I was recalling a few statements I’ve recently heard regarding public aquariums being better than home reef aquariums, and I wanted to address them here. While most public aquariums are better than the average home aquarium because they are staffed with professional biologists and individuals fully capable of properly caring for livestock, not all of them are better than a hobbyist’s tank. On top of that, many hobbyists are what you could consider extreme. They load their tanks with every piece of equipment imaginable, house super exotic fish and corals, and virtually dedicate their lives to their hobby. These aquarium keepers aren’t typical of course, but their dedication and knowledge far surpasses that of employees at many public aquariums.
The first thing to keep in mind is that not all public aquariums are perfect. For starters, the fact that someone is a marine biologist who has studied fish, reef ecosystems, or anything else related to the ocean, doesn’t make them more capable of handling an enclosed system. Only a handful of schools teach aquarium husbandry, and not too many biologists specialize in this area. On top of that, experience trumps formal education almost every time. Yes, most of the biologists at large aquariums do get some type of training, but this training is basically the same your average hobbyists could receive simply by researching and working on their own private systems.
Another aspect to consider is the less than optimal conditions animals are subjected to in the public aquarium. Maintaining optimum water quality can be cost prohibitive, especially on large-scale systems. For example, keeping a 50,000 gallon aquarium at a salinity of 35ppt (or around a specific gravity of 1.026) is very expensive. To help alleviate the cost, public aquariums keep their salinity much lower. The livestock in the aquarium is acclimated to these levels of course, but they are not the ideal conditions. I’m not implying that personal aquariums are perfect, but as least with the average hobbyist tank the ideal water parameters are not purposefully avoided. This ideology also applies to various equipment and their upkeep. Light bulbs are stretched farther than their recommended lifetime and media may run in a filter long after it has been exhausted, all in an effort to stretch funding.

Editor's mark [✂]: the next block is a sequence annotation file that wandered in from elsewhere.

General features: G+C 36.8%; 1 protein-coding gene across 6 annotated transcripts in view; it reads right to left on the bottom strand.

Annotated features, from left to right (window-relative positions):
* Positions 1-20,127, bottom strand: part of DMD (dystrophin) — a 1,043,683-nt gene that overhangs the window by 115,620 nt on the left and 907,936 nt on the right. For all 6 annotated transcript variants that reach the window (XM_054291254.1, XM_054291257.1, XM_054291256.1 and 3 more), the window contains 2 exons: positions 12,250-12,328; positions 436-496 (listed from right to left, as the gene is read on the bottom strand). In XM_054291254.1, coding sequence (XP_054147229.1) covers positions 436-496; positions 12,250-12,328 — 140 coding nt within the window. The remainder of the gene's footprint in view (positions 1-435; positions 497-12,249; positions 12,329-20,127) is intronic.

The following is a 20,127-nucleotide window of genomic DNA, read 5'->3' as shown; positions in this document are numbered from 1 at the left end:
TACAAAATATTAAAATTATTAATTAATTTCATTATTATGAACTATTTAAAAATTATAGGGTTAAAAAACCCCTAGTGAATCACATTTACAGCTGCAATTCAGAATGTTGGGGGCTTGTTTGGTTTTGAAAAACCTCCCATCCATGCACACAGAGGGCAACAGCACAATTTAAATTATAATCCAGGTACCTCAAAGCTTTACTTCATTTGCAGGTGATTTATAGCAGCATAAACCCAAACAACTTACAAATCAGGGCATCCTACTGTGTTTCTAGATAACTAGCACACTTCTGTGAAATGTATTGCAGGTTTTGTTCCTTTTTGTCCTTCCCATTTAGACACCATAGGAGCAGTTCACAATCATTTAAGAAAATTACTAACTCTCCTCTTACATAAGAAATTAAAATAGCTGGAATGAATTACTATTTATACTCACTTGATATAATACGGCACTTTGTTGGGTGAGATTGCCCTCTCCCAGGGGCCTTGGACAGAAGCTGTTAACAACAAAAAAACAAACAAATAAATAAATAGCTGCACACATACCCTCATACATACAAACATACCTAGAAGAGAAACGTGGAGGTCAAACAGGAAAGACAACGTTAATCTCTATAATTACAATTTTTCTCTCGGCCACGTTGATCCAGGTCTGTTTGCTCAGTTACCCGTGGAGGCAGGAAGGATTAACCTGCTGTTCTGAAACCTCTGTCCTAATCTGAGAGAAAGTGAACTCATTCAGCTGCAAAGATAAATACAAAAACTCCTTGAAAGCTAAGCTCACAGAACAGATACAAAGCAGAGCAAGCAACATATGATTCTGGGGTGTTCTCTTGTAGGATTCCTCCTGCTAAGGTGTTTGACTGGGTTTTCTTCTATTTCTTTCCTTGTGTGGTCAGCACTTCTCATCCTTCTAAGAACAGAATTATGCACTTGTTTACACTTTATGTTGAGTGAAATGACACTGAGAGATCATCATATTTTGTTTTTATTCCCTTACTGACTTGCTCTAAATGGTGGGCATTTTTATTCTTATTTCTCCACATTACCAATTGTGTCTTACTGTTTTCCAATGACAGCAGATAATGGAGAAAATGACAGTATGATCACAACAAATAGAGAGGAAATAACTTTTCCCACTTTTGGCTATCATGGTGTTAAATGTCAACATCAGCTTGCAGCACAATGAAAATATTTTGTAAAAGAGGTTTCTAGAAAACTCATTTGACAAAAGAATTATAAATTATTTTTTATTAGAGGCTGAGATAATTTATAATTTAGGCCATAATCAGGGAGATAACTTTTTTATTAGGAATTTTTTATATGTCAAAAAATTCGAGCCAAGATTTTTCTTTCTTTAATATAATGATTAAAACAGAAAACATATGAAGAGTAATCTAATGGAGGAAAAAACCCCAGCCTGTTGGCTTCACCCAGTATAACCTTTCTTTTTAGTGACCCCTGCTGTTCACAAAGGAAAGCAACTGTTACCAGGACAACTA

Large public aquariums also rely on dated technology at times. Some facilities use bio-balls and even crushed oyster shells for media filtration. There are far more advanced forms of filtration, but newer technology comes with a price. A smaller home aquarium is much more capable of updating older equipment and adapting to trends. The equipment for a smaller system costs significantly less and takes a lot less effort to implement.
Lastly, the massive aquariums at zoos and other facilities aren’t immune to disaster. They may be better suited to deal with hurricanes, power outages, and human error, but each of these can cause massive death in any aquarium despite appropriate preparations being made. In contrast to a hobbyist’s tank, the potential for livestock death is much greater in a massive public tank. And since much larger fish are being housed, they can cause quite a bit more damage in the event something happens. Case in point, a mishap with an ozone generator at a local public aquarium lead to the die off of several sharks and countless other fish. At another local facility, Hurricane Ike decimated the aquariums. Generators were put in place shortly after the power went out, but because the fish in these systems were much larger (think large sharks and groupers) and the aquariums were overcrowded, few dying fish lead to almost total livestock loss. In the average home aquarium, a small dead or dying fish can be easily removed and will have a much smaller impact on the total health of the system.
All this being said, no aquarium is perfect. Every facility, both public and private, will experience some loss of life and will never maintain ideal conditions 100% of the time.